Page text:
The term “L5/S1 annular tear” might sound like medical jargon, but it actually refers to a specific cause of lower back pain. An annular tear is a rip in the annulus fibrosus, a tough ring that surrounds each intervertebral disc to give the disc its shape and keeps the spinal vertebrae evenly separated. Over time, the continual rigors of daily activity can weaken the discs, sometimes to the point of rupture.
An annular tear can be asymptomatic. In most cases, this condition will result in inflammation that is resolved without treatment. However, if an annular tear progresses, it could allow the inner disc material to leak through the tear and into the vertebral canal. This gel-like substance could then come into contact with and compress a nerve root or the spinal cord itself, causing a number of painful symptoms.
The first component of the term “L5/S1 annular tear” is “L5/S1.” These letters and numbers indicate the location of the deteriorated intervertebral disc. The L5 refers to the fifth lumbar vertebra and the S1 indicates the first sacral vertebra. Thus, the deteriorated disc is located between these two vertebrae in the lower back.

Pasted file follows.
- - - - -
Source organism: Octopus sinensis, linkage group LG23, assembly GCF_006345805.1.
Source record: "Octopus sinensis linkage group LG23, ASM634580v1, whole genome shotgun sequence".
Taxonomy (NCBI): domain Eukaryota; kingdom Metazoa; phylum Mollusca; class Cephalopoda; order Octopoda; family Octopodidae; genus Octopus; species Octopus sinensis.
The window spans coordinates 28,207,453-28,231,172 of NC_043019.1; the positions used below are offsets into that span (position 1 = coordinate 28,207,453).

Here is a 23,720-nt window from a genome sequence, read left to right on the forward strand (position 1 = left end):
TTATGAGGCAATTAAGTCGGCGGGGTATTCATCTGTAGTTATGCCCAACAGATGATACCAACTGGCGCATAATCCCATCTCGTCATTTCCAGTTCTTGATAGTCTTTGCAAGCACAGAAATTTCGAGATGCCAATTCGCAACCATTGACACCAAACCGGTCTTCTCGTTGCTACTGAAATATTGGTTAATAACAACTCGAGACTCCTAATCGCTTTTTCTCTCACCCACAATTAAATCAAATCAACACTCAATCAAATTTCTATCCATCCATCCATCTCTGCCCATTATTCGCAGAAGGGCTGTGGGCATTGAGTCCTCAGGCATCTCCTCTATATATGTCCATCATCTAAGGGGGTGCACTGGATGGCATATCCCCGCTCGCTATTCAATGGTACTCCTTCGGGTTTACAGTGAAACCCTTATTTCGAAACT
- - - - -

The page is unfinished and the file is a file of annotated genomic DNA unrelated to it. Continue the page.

Treating an annular tear
An L5/S1 annular tear is a very common condition, and the symptoms can often be treated successfully through a regimen of conservative, non-surgical techniques. In fact, an annular tear can sometimes heal completely after a few weeks of non-invasive treatment. Some examples of effective symptom remedies include:
- Low-impact exercises or stretching classes
- Deep massage
- Pain medication, anti-inflammatories and muscle relaxants
- Hot or cold therapy
- Pain patches
- Epidural injections
If conservative treatments prove to be ineffective for you, your physician might recommend surgery to treat your L5/S1 annular tear. If this is your situation, contact Laser Spine Institute to learn how one of our minimally invasive, outpatient procedures can help you find relief from neck and back pain without the need for traditional open spine surgery.